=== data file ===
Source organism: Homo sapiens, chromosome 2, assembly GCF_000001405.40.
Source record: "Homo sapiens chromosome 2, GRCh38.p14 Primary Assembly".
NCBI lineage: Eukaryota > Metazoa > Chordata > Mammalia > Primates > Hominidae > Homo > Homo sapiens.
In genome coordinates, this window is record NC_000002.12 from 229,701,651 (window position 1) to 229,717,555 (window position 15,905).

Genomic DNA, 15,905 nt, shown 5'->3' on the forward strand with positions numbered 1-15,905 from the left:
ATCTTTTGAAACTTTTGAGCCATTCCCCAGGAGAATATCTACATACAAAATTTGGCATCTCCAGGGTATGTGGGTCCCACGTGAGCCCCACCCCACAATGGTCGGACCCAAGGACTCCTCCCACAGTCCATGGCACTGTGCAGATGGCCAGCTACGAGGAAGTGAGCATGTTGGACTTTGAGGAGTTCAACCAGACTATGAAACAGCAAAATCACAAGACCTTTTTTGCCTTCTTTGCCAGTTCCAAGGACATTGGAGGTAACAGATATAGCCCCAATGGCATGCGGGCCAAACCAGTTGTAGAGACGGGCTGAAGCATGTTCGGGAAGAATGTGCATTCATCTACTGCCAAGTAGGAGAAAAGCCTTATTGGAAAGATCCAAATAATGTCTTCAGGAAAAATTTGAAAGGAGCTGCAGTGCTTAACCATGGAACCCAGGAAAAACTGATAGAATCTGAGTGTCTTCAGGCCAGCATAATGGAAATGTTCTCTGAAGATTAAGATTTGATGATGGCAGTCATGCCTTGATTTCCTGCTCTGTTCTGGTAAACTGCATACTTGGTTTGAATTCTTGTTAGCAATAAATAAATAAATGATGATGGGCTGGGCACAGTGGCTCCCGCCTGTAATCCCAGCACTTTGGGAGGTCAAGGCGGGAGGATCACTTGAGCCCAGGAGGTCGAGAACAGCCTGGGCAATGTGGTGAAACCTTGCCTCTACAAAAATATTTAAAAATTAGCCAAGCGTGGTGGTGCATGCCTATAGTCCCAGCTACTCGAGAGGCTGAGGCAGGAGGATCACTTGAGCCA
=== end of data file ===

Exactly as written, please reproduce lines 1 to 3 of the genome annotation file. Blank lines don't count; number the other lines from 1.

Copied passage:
Source organism: Homo sapiens, chromosome 2, assembly GCF_000001405.40.
Source record: "Homo sapiens chromosome 2, GRCh38.p14 Primary Assembly".
NCBI lineage: Eukaryota > Metazoa > Chordata > Mammalia > Primates > Hominidae > Homo > Homo sapiens.